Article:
So you've decided to go to college! But which one? Doing a college search online can be daunting. Before you do, you'll want to ask yourself some questions, and then use the college search to answer some other questions to help narrow down the field. Because the right college can make all the difference in your academic career and future, while attending a college that isn't right for you can be a frustrating and negative experience which can hamper and delay your career goals. Finding the right college out of the thousands of colleges and universities in America doesn't have to be difficult.
There are several considerations in choosing a college that suits your needs best. Does the college even offer your desired major? Not all colleges offer every major, so that's the first thing to make sure of. Are both the school and the program you'll be studying well respected? This can make finding a job after graduation much easier. Would you rather attend a college near your home, or far away? You'll need to give that some serious thought. Finding the right college and moving a thousand miles to enroll can be great for some students, but for others, it can lead to a serious case of homesickness. That's something that no college search can answer for you.
When doing a college search, one of the most important considerations is the size of the school. And in America, you've got your pick, from tiny to humongous. Unity College in Maine is one of the smallest colleges in the country, with a total student body of just over 500. Compare that with the University of Texas's main campus in Austin, America's biggest university, with over 55,000 students enrolled! That's over a hundred times as large as Unity College.
Which is better for you-a small college, or a huge university? That's a decision only you can make, and a lot of it will depend on your personality type. And it's not just a matter of being introverted vs. extroverted-even on a small college campus there will be more people than you can ever get to know well, and you can keep to yourself just fine on the campus of a mega university. Of course, not everything will boil down to personality and individual style. One of the big advantages of the mega universities is the wide variety of majors they can offer. And if your major is one that's not offered at many small schools, odds are you're going to wind up at a big school. And if you're really crazy about college athletics, it's just a fact of life that big schools do much better than small ones in the big NCAA sports. But everything else being equal, it's your call. Some people like the excitement of being part of such a huge organization as Ohio State or Indiana University at Bloomington. There's certainly going to be a much wider variety of options when it comes to socializing, intramural athletics, parties, lectures, meeting new people, etc. It would be a stretch to say there's never a dull moment at a big school, but there certainly are a lot fewer excuses for being bored.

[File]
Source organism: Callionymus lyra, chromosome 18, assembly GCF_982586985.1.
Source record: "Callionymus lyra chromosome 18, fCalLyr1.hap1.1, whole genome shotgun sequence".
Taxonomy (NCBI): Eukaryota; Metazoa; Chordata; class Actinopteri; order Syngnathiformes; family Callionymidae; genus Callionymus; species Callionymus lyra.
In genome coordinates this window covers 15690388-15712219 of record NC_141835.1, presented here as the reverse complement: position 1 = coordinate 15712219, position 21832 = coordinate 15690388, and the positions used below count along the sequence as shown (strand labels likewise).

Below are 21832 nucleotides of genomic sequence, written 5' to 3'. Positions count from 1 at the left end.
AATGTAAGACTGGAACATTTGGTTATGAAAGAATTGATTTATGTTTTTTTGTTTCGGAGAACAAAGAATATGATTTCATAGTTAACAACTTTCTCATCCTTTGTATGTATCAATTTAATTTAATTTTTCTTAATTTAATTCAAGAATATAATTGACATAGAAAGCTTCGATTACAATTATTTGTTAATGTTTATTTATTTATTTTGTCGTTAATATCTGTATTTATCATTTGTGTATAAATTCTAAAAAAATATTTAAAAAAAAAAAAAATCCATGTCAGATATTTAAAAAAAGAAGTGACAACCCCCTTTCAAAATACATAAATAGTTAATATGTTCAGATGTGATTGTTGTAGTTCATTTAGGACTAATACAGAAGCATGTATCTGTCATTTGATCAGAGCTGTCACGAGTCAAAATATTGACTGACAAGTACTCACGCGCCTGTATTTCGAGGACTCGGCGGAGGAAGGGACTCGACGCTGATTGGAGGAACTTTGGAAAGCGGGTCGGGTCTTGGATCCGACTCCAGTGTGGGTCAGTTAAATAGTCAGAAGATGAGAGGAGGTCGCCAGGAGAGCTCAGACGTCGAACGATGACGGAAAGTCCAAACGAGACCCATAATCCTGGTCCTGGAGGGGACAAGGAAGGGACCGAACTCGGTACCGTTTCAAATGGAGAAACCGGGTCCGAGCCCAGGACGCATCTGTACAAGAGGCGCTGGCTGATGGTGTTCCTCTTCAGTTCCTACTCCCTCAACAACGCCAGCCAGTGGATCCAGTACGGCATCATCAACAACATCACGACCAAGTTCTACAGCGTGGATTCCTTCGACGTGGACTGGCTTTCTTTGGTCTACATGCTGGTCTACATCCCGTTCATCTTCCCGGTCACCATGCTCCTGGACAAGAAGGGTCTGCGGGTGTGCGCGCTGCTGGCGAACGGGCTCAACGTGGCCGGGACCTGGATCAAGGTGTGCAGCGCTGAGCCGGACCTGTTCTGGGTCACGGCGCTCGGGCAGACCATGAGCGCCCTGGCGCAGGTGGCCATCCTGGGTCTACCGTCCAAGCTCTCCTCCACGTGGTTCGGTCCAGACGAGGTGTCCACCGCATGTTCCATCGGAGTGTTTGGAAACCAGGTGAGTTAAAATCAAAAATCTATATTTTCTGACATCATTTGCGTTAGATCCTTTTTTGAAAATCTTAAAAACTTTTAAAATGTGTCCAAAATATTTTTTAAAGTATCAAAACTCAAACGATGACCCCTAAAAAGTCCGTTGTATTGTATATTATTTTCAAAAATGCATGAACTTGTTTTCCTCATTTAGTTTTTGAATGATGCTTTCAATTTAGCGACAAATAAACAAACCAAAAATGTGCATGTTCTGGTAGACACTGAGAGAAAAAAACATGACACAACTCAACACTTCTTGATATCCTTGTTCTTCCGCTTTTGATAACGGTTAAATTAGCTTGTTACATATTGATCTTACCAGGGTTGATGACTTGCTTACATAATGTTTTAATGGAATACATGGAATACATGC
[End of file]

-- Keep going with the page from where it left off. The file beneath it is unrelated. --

On the other hand, some people at big schools come to feel like theyre in a highly competitive, anonymous, pressure cooker environment. They feel alone and surrounded by thousands of strangers, and wonder if they'll ever find a place to fit in. Students at small colleges certainly have some advantages. They're far more likely to be in small classes as opposed to being in a lecture hall with hundreds of other students. They can get to know their professors, and actually be able to talk with them after class. And being on a small campus has more of a cozy, homey feel to it, and many students find that a good thing. They like knowing the names of the most of the people they interact with every day. On the other hand, there are less places to be anonymous at a small school, and sometimes you get tired of seeing the same people every day, and you can feel stifled. So there are advantages and disadvantages to both. When you're choosing a college or distance learning program, give it a lot of thought. Talk to former students, and visit the campus during a normal school week to get the feel of the place. You'll be glad you did.
If you're planning on going to graduate school, you'll need to find out what kind of acceptance rates graduates of the college have. Does the college help you find internships in your field? What are class sizes like? How many classes are actually taught by professors as opposed to teaching assistants? It can be disappointing to arrive at what you thought was just the right college because a well known professor is there, only to discover that they rarely or ever do any actual teaching. These are some of the things you'll want to consider when it comes to finding the right college. Some you can only answer for yourself, but many others can be answered with a little web surfing. Going online and doing a college search can help narrow your choices down considerably when it comes to finding the right college or university.